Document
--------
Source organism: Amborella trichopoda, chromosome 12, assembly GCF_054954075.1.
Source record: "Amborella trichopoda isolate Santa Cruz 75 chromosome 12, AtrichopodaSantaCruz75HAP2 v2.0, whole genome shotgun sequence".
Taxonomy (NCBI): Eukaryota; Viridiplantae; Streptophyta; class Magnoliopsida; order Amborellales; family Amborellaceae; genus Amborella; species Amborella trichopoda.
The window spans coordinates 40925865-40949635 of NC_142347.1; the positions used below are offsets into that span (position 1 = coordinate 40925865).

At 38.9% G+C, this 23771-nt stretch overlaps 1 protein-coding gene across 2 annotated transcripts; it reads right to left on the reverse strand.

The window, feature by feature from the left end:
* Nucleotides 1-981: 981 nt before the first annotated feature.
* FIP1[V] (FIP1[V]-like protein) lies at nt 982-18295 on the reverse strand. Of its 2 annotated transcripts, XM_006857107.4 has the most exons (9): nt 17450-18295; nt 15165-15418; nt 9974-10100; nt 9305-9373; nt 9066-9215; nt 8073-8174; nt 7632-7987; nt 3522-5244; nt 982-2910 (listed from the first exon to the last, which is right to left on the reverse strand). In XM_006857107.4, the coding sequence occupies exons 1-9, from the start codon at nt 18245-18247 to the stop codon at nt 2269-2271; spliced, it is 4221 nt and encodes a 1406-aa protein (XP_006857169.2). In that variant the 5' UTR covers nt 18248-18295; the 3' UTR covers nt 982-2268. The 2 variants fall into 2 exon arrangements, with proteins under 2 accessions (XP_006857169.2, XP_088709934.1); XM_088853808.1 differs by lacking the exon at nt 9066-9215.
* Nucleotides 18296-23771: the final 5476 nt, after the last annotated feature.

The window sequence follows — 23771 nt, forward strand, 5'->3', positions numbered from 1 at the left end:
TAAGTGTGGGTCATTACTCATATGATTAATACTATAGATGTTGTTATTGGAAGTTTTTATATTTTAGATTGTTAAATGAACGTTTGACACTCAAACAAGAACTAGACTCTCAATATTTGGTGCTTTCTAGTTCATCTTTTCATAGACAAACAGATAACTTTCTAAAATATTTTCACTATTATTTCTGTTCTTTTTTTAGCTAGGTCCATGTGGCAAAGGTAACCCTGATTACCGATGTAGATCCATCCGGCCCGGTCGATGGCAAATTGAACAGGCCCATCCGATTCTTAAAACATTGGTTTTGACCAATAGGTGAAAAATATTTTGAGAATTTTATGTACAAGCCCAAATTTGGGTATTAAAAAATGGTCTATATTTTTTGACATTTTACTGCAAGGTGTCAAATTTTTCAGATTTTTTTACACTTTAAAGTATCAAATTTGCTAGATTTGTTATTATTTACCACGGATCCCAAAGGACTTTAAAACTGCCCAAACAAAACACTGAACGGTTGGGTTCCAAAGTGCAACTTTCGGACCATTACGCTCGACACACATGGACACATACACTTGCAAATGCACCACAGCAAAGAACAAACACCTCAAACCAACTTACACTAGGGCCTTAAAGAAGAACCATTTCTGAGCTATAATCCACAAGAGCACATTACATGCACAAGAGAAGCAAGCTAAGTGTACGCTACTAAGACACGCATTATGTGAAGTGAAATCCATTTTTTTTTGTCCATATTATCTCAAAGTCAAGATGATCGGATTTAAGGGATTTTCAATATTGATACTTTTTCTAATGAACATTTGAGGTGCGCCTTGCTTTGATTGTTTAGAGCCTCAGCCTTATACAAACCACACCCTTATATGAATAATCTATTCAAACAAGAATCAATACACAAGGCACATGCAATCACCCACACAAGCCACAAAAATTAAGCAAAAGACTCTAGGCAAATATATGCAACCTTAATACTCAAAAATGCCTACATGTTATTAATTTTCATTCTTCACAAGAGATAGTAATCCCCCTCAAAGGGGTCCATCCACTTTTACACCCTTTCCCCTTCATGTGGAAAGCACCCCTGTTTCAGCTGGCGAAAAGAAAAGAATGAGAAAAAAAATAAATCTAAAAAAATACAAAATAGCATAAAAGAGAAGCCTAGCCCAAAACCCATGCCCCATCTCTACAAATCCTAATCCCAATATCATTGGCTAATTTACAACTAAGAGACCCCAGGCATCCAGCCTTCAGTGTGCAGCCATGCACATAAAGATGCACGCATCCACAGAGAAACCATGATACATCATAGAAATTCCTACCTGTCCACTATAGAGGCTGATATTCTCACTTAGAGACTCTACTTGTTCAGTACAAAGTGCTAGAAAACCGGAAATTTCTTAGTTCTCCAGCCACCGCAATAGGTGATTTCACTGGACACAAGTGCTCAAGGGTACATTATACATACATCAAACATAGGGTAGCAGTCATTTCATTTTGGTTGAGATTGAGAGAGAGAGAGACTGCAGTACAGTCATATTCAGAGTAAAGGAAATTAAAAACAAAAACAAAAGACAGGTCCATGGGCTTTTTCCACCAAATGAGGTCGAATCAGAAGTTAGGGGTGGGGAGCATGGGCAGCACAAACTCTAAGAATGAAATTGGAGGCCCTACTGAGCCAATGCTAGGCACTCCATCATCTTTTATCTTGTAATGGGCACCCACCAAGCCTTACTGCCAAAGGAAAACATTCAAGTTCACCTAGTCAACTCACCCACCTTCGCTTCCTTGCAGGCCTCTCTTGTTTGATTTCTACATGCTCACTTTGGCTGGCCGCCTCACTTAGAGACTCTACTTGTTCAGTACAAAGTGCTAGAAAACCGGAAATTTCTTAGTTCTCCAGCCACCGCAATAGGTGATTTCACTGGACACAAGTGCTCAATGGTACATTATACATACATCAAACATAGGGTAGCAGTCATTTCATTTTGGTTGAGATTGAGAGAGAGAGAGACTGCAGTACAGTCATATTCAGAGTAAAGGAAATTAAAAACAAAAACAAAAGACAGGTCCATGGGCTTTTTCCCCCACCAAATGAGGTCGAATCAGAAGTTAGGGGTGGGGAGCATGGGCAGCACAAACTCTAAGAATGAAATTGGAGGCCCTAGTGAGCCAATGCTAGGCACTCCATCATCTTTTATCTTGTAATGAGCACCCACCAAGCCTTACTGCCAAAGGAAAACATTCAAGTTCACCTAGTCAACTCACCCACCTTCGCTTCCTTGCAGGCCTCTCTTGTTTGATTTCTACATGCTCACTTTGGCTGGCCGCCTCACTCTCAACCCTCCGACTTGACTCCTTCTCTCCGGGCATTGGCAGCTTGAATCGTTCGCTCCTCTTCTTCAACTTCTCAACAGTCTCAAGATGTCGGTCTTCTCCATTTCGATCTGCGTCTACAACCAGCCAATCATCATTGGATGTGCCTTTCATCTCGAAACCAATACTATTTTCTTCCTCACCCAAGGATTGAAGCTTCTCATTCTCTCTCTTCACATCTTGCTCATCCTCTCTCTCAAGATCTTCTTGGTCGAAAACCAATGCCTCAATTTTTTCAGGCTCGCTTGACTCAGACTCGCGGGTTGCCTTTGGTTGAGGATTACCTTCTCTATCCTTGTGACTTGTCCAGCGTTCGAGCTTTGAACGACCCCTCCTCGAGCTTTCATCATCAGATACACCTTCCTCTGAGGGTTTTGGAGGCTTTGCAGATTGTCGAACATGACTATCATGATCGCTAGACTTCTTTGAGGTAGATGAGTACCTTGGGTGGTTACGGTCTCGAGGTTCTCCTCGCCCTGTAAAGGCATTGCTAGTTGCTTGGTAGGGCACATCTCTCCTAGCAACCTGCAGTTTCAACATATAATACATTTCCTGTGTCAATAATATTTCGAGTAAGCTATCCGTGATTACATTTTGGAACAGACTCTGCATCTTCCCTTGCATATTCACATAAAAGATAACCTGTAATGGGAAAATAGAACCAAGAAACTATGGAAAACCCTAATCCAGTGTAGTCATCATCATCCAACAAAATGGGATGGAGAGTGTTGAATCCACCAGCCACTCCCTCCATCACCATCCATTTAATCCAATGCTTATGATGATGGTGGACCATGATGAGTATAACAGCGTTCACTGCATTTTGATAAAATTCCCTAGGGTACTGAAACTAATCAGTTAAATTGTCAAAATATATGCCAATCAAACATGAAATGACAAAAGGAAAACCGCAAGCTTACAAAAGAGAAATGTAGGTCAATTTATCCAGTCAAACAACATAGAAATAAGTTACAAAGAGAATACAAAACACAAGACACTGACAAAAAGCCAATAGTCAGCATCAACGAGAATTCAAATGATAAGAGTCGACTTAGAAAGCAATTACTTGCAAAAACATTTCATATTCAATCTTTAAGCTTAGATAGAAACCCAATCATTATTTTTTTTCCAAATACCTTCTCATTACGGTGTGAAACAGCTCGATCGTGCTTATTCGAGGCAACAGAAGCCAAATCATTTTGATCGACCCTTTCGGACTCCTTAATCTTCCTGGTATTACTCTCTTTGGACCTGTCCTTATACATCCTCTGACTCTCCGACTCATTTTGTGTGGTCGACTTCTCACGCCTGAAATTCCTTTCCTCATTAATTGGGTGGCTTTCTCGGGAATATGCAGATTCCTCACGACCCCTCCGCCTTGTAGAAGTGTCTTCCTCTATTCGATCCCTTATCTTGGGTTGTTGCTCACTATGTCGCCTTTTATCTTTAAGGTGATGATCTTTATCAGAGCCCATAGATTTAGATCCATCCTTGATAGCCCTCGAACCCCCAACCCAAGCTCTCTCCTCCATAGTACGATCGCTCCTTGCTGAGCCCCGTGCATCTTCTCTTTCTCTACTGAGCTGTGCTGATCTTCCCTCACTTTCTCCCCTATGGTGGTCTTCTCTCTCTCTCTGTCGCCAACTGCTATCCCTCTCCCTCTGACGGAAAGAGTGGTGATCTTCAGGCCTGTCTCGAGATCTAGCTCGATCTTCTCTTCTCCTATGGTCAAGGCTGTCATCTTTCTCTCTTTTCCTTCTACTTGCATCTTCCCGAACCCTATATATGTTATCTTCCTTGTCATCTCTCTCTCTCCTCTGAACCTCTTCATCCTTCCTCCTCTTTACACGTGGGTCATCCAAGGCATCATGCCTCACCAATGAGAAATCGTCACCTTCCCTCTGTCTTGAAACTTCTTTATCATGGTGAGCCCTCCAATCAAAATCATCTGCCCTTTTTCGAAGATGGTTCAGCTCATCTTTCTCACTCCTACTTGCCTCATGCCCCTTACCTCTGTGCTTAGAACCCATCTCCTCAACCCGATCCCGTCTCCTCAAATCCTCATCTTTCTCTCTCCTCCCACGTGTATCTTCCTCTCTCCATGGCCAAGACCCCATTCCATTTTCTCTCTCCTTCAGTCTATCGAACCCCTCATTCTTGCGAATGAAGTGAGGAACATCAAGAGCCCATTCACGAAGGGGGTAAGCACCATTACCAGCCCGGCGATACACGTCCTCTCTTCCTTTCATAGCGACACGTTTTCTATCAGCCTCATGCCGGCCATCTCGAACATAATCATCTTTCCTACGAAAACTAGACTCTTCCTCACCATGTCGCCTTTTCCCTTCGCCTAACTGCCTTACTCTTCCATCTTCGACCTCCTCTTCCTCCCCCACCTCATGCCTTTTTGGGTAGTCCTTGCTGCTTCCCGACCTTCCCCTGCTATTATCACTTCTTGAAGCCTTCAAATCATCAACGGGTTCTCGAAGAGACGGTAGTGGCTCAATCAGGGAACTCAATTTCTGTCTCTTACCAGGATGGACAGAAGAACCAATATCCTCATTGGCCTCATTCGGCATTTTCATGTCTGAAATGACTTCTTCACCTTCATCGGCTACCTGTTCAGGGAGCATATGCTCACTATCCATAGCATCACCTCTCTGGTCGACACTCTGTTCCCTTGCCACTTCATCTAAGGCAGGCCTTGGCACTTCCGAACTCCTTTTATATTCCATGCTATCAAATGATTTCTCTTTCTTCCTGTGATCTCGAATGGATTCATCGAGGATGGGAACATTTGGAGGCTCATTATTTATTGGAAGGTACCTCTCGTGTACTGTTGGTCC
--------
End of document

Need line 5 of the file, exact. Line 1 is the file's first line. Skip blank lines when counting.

At 38.9% G+C, this 23771-nt stretch overlaps 1 protein-coding gene across 2 annotated transcripts; it reads right to left on the reverse strand.